"Creative Think Tank of Contemporary Art"
Press on Freisteller at the Deutsche Guggenheim
work by Phoebe
Washburn was a sign of what was to come. The Deutsche
Guggenheim is focusing more on young art. And this was the case with Freisteller,
a show in which the Berlin museum presents works by this year's Villa
Romana Fellows. The Villa
Romana Prize has been awarded to outstanding young artists since 1905.
It’s not only the oldest German art award, but also the longest existing
cultural commitment on the part of Deutsche Bank and its foundation. The
group show at the Deutsche Guggenheim met with mixed reviews in the media
– some critics missed a clear concept, while others felt the heterogeneous
positions reflect the vitality of up-and-coming German artists.
refreshing new contemporary impulse" at the Deutsche Guggenheim – that was Art
in Berlin's assessment of the current show featuring the Villa Romana
Fellows. Other media also found the presentation of the works by the young
fellows convincing. For Art Daily, the exhibition demonstrates that
a tradition-rich institution like Villa
Romana "can succeed in becoming a creative think thank of contemporary
art." The online newspaper added that the connection between the artists'
house and the Deutsche Guggenheim "establishes a public forum that is
capable of authentically reflecting a vital, internationally-oriented art
scene in Germany."
Jens Hinrichsen of the Tagespiegel
newspaper said that the Berlin exhibition venue was "unusually open" in
mounting the exhibition. He believes that this attitude is extremely
appropriate "for an inevitably heterogeneous group exhibition" with the
"cleverly chosen" title Freisteller. "In graphic design,
'Freisteller' designates a pictorial motif removed from its background
that can be put in new contexts. This applies to many contemporary
artists, especially the four
born between 1974 and 1977 who have lived and worked in the Villa Romana
in Florence since February."
For the curator of the show, Angelika
Stepken, the title has another level of menaing apart from the link to
graphic design. In Deutschlandradio Kultur she explained the
exhibition thus: "The title Freisteller was selected because
it can relate to four different positions. Because it is a term suggesting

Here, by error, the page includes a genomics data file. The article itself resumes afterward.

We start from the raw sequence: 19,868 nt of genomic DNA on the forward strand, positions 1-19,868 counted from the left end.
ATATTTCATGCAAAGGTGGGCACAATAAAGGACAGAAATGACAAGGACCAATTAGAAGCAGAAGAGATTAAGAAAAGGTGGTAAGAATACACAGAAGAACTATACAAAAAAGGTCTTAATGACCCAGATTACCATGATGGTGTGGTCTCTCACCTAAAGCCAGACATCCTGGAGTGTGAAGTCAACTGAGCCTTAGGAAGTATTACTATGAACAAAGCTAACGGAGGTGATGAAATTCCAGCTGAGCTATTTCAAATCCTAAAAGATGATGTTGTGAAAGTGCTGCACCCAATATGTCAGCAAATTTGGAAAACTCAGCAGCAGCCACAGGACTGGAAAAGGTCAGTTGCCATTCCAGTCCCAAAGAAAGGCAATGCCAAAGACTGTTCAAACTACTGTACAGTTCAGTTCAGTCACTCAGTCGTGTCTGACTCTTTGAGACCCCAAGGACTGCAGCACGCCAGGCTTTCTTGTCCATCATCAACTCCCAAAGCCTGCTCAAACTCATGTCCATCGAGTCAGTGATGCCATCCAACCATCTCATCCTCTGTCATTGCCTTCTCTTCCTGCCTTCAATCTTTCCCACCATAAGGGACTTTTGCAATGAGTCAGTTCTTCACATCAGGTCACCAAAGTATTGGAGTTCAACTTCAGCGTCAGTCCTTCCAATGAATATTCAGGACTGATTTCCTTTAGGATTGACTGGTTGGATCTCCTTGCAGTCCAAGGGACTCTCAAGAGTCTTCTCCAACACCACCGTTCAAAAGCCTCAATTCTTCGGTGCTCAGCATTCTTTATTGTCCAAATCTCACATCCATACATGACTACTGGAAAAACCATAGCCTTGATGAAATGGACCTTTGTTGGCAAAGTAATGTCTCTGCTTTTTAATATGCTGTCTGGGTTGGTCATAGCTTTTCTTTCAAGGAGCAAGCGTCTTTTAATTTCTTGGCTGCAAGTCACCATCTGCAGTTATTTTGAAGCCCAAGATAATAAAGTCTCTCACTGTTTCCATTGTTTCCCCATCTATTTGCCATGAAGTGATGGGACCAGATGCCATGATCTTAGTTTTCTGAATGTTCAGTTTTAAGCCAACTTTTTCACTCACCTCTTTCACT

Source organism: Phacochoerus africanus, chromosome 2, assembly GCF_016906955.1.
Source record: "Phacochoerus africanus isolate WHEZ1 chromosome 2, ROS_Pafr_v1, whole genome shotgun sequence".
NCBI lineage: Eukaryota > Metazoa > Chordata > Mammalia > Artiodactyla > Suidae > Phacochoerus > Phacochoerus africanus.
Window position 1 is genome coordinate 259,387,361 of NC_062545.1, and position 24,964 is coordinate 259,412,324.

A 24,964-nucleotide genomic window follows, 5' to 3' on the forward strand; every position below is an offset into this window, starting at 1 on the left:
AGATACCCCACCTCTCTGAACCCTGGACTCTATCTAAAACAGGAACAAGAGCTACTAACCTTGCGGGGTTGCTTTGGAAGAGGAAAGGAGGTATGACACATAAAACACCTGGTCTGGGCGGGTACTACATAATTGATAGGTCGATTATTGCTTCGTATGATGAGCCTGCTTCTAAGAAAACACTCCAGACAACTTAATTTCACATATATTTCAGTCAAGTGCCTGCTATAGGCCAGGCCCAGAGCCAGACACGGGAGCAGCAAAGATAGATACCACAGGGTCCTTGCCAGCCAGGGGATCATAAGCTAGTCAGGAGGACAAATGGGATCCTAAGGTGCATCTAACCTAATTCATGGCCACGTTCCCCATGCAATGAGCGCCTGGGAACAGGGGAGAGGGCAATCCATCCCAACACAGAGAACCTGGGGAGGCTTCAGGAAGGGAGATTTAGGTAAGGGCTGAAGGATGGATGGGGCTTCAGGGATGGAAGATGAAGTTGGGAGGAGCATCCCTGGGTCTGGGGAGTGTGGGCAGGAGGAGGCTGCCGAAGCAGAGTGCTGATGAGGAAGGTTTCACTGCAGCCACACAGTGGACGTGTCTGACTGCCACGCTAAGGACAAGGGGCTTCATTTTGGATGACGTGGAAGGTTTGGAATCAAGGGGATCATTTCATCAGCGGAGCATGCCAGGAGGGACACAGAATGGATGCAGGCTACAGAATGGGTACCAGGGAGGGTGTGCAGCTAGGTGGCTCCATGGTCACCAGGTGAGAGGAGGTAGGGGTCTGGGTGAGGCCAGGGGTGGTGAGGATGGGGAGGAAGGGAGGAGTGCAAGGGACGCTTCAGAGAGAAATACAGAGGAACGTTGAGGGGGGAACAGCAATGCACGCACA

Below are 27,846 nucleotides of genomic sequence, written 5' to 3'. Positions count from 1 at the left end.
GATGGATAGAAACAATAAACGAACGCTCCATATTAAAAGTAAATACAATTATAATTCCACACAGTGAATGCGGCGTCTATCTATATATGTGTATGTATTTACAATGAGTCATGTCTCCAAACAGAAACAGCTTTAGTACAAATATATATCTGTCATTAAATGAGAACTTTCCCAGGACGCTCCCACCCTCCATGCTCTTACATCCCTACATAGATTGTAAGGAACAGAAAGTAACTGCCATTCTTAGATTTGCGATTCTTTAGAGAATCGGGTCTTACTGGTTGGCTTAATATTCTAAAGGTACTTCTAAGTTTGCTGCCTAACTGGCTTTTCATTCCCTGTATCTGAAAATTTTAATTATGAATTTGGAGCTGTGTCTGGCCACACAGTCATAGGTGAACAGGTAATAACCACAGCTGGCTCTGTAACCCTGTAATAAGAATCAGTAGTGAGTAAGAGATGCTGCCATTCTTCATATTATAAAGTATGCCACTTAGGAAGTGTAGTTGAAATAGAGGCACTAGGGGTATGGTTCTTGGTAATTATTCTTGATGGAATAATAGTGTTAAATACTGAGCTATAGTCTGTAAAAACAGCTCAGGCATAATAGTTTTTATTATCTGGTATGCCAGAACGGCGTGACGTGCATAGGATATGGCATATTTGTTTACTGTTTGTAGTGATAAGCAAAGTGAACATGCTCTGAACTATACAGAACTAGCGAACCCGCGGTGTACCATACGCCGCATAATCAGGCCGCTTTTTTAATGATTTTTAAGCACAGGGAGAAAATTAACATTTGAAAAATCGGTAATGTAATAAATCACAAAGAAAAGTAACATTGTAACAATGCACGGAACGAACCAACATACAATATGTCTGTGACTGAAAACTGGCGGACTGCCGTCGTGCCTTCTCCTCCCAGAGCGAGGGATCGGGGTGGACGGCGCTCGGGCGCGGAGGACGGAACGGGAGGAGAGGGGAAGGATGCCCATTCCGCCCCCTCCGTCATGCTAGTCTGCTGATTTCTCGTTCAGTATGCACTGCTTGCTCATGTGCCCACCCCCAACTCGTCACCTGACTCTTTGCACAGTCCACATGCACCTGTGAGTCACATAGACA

that the artists are 'freigestellt,' or freed from their normal lives for
ten months and primarily living in Florence." However, the author of the
feature, Carsten Probst, thinks her show lacks a clear concept. "The
presentation has no general theme, and how can it: The artists have only
known each other for a few weeks." He added: "The meaning of such
presentations lies instead in the growing interest of the market in young
While Gabriela Walde from the Berliner Morgenpost
views the Deutsche Guggenheim as one of the "city's most interesting
exhibition venues," she was not convinced by the current exhibition.
"These four artists were thrown together under the title Freisteller,
but the only connection between them is that they 'freistellen,' or 'set
at liberty,' old contexts (of meaning) in their works in order to create
new ones. That is a lot of freedom, but it's too bad that it doesn't lead
to any great insights."
Kito Nedo from art sees things
differently: "Different media of contemporary art production are collected
in the manageable museum on Unter den Linden in a virtually exemplary
way." "With the (…) exhibition at the Berlin Guggenheim branch, the work
of the stipend recipients attracts more attention. Both Deutsche
Bank, which sponsors Villa Romana long with the German
federal government, and the artists' house itself must be very happy
about this, because both can sharpen their profile as promoters of young
and promising artists." And Nedo approves of the Deutsche Guggenheim's
plan to present works by the current fellows each year: "One can only hope
that with Freisteller an annual Villa Romana exhibition will be
established in the German capital."